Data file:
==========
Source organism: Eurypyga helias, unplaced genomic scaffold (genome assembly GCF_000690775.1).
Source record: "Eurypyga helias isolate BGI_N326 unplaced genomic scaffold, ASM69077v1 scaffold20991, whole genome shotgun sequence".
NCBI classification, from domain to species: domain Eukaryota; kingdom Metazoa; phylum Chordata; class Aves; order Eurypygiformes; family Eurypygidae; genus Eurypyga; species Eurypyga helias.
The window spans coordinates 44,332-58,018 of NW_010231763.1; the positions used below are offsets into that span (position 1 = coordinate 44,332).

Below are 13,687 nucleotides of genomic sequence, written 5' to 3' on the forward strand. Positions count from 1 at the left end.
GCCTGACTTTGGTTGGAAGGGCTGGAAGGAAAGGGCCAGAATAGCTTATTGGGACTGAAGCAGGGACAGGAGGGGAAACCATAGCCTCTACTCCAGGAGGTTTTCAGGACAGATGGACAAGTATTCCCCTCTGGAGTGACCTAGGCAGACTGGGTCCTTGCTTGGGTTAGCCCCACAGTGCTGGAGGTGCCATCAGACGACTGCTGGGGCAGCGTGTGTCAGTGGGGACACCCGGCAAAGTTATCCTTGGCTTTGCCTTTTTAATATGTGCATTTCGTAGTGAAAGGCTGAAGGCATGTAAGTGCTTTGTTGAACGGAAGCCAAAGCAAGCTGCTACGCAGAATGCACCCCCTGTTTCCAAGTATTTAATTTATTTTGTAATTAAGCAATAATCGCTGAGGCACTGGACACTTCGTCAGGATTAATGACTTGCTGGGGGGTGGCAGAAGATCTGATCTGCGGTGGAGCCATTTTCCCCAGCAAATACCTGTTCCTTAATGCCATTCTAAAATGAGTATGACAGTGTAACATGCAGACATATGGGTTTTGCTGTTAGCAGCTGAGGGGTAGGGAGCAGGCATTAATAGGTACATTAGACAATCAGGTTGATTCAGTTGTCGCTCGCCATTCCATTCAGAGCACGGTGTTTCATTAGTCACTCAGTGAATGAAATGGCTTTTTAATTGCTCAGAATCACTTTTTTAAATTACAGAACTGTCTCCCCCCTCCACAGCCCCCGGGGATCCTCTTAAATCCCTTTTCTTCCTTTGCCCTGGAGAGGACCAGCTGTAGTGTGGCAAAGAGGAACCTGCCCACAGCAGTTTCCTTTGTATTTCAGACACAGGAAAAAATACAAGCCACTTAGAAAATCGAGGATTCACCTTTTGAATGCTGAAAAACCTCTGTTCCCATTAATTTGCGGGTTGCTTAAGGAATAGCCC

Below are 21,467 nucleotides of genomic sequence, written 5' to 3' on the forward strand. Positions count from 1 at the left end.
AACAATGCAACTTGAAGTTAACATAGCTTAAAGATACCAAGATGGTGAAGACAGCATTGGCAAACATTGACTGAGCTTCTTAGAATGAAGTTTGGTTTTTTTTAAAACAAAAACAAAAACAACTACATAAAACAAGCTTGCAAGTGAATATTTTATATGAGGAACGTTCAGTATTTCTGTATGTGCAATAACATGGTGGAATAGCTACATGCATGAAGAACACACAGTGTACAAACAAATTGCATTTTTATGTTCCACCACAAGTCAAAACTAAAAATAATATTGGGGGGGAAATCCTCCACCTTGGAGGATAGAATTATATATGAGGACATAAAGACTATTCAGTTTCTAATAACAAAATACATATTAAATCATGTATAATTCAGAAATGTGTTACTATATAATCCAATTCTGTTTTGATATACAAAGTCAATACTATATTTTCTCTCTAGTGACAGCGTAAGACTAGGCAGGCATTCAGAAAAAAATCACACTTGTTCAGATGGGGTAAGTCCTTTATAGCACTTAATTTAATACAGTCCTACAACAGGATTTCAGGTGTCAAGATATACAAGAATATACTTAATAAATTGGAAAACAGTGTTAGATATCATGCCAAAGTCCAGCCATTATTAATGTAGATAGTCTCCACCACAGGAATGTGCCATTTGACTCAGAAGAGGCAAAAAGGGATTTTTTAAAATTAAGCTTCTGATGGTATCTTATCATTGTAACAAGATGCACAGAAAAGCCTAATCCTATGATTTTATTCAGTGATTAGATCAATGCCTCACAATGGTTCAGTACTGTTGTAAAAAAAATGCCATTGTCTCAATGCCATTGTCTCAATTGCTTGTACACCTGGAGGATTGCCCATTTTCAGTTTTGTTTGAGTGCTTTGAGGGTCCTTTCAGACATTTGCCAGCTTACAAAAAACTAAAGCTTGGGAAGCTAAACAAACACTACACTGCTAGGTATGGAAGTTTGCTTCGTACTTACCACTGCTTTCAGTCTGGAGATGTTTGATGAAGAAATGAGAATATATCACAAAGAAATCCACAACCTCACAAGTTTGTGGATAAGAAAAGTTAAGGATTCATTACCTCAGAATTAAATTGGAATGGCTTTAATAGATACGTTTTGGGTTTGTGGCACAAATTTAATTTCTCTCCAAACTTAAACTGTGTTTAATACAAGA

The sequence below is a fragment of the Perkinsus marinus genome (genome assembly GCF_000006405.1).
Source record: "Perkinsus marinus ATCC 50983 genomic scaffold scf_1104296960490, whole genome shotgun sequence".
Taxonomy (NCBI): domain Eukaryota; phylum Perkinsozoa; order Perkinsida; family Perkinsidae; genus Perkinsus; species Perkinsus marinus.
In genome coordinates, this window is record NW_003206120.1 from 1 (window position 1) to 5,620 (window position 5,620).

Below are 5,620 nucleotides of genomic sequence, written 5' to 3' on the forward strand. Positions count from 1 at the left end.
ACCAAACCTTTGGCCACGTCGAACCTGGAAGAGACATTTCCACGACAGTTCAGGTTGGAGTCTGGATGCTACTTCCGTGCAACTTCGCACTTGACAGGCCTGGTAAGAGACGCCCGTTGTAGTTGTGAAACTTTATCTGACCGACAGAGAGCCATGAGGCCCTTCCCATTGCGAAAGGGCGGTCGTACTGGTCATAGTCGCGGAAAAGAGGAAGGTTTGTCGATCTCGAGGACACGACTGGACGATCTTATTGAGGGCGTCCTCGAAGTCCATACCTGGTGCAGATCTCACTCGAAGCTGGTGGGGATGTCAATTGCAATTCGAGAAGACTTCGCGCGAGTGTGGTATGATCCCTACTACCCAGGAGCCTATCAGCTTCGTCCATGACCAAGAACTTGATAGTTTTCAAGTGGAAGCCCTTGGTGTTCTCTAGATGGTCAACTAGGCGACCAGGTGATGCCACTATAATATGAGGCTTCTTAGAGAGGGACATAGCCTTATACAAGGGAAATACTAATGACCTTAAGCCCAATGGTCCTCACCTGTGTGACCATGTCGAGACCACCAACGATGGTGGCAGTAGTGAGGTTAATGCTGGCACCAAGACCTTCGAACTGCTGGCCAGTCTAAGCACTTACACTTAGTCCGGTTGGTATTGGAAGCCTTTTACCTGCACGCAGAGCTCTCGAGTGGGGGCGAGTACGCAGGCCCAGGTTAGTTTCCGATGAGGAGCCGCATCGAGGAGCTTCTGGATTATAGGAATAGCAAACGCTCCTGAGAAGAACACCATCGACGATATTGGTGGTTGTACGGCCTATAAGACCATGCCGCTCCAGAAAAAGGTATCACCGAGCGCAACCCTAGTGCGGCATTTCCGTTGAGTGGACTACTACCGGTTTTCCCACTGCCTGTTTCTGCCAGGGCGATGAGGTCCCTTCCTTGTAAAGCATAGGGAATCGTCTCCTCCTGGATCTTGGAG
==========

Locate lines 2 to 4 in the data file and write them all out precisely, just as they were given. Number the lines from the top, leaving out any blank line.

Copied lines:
Source record: "Eurypyga helias isolate BGI_N326 unplaced genomic scaffold, ASM69077v1 scaffold20991, whole genome shotgun sequence".
NCBI classification, from domain to species: domain Eukaryota; kingdom Metazoa; phylum Chordata; class Aves; order Eurypygiformes; family Eurypygidae; genus Eurypyga; species Eurypyga helias.
The window spans coordinates 44,332-58,018 of NW_010231763.1; the positions used below are offsets into that span (position 1 = coordinate 44,332).